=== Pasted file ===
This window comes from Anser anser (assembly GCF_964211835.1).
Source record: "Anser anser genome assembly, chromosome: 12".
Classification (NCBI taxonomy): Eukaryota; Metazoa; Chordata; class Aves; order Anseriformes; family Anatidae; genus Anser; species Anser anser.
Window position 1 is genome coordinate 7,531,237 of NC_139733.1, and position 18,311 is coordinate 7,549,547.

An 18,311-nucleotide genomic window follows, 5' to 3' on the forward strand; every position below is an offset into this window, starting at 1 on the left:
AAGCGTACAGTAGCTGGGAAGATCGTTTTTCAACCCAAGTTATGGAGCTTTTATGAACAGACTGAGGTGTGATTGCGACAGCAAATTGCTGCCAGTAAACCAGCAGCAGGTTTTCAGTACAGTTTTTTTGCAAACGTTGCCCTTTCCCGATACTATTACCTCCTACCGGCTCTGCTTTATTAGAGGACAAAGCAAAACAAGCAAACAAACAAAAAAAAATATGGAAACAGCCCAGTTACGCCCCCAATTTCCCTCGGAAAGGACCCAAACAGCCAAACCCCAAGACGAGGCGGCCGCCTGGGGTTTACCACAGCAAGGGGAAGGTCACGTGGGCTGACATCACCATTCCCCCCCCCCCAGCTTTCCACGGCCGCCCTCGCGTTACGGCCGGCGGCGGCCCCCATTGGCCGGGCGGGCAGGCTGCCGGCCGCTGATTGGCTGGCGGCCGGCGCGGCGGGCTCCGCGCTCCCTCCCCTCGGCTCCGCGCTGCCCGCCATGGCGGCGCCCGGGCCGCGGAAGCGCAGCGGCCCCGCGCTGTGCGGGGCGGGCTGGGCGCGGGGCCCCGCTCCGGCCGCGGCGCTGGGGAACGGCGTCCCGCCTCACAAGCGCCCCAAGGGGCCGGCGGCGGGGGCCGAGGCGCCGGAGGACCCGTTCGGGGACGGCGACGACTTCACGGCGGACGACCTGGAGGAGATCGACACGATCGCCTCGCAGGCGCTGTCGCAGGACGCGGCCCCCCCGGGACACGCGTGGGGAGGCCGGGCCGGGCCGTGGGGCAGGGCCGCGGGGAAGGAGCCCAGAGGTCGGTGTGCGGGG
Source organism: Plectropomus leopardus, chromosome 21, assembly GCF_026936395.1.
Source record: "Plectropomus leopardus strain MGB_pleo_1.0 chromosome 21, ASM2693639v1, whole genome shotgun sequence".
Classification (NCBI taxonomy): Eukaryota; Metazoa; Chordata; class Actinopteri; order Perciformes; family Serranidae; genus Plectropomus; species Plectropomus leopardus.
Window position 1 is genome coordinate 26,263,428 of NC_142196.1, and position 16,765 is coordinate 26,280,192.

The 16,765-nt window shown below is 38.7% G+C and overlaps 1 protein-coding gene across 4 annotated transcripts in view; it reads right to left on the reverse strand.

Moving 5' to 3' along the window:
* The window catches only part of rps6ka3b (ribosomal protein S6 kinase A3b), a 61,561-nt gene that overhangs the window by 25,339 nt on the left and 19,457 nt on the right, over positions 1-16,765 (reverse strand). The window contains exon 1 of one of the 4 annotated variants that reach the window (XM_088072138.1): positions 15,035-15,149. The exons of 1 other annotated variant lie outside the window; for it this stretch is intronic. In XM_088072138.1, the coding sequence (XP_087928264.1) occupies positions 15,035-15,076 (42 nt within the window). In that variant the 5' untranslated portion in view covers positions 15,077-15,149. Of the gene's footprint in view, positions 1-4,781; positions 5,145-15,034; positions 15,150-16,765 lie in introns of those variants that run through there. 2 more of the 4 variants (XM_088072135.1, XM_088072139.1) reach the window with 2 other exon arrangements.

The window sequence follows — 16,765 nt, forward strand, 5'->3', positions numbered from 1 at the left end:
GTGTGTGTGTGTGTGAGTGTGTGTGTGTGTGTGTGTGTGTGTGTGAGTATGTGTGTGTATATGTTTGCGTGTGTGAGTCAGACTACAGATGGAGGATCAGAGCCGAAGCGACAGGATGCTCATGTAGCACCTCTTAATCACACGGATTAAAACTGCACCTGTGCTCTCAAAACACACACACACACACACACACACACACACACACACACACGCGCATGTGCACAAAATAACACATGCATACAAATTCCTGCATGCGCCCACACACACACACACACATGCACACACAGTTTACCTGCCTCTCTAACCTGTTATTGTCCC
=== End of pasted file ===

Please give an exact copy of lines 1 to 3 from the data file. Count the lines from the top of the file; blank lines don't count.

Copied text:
This window comes from Anser anser (assembly GCF_964211835.1).
Source record: "Anser anser genome assembly, chromosome: 12".
Classification (NCBI taxonomy): Eukaryota; Metazoa; Chordata; class Aves; order Anseriformes; family Anatidae; genus Anser; species Anser anser.